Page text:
The other side of Christmas
For many of us the festive season means parties, fun and celebration, but for some it signals loneliness and despair – as Samaritans helpline operators know only too well. Approaching its 60th Christmas, Nel Staveley hears why the charity’s work is so vital at this time of year
Open any magazine over the next few weeks and chances are experts will be falling over themselves to tell us all how to ‘cope with festive stress’. How to ‘battle’ the shopping crowds, how to ‘put up with’ all the travelling and how to ‘deal with’ fatigue from all the parties.
But there’s one piece of advice that tends to be missing, yet it’s something we should probably take heed of most: be careful what you wish for.
Because, yes, in the middle of a high street, the last weekend before Christmas, wedged amid frantic shoppers spending unnecessary cash on unnecessary presents, it can feel like you’re being pushed to your limit.
But, just for a minute, stop and step back. Having your plate full with organising gifts and parties, and being in a flap about deciding which relatives to see when – is that really such a problem?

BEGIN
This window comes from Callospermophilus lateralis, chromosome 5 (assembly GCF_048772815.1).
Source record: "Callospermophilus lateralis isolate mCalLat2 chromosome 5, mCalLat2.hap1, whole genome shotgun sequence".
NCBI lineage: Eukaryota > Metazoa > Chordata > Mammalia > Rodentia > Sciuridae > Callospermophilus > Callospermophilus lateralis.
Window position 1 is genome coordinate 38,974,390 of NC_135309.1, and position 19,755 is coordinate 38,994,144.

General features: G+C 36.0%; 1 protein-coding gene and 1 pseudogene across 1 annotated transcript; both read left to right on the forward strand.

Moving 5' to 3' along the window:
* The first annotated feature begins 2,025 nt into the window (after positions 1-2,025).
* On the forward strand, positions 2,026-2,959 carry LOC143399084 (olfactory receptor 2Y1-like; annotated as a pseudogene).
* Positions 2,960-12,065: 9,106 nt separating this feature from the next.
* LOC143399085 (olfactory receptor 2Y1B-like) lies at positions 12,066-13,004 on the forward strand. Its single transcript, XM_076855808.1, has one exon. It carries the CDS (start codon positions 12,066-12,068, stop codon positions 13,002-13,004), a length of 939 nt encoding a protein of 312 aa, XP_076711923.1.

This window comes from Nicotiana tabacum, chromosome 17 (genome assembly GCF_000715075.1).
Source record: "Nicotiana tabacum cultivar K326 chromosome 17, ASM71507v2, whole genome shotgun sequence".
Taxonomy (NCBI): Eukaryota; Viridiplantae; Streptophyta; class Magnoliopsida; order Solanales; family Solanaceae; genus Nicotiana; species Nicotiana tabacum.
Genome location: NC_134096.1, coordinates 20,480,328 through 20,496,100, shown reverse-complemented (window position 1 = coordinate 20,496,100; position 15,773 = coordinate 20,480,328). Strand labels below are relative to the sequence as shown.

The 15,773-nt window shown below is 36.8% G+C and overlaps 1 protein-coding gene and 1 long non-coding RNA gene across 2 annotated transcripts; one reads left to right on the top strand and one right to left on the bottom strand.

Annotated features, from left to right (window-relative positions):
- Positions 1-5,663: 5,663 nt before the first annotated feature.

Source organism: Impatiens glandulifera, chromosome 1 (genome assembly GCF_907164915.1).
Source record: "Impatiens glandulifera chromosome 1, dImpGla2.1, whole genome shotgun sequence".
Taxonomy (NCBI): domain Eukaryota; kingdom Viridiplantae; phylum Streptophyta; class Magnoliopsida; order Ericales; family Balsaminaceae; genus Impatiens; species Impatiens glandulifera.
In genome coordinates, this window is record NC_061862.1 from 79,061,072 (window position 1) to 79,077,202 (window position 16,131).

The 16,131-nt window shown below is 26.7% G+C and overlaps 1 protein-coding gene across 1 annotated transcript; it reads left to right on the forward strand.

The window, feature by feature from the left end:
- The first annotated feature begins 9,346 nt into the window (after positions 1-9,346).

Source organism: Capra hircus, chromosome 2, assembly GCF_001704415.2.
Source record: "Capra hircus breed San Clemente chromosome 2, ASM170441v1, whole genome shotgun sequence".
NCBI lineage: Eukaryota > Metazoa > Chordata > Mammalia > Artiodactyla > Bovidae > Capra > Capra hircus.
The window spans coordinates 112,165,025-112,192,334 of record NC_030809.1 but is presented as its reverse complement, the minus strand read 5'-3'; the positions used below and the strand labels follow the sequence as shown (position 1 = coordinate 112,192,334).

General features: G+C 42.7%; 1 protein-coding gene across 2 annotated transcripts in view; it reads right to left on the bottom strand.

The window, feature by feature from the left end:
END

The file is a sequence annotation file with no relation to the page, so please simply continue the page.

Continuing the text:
Over last year’s Christmas period, every day the Samaritans received around 15,000 calls to their helpline.
It’s a harrowing number, and one that of course does not only exist at Christmas time. All year long, on average, the Samaritans – the world’s first, and biggest, helpline for people in distress – receive a call every six seconds. Since the charity launched 60 years ago, it’s answered some 115 million desperate calls for help.
In many ways, things have changed since Reverend Prebendary Chad Varah – inspired by the tragic suicide of a 14 year-old-girl who started menstruating and didn’t understand what was happening – first installed his phone in the parish of St Stephen Walbrook, London, on November 2, 1953, as what he called “a 999 for the suicidal”.
Back then, no one had mobile phones, many people didn’t even have landlines, and often they went to speak to Chad in person. Now, the Samaritans have services in prisons and hospitals, and in recent years the charity launched an email and texting service, and is hoping to start an instant messaging service in the next few years.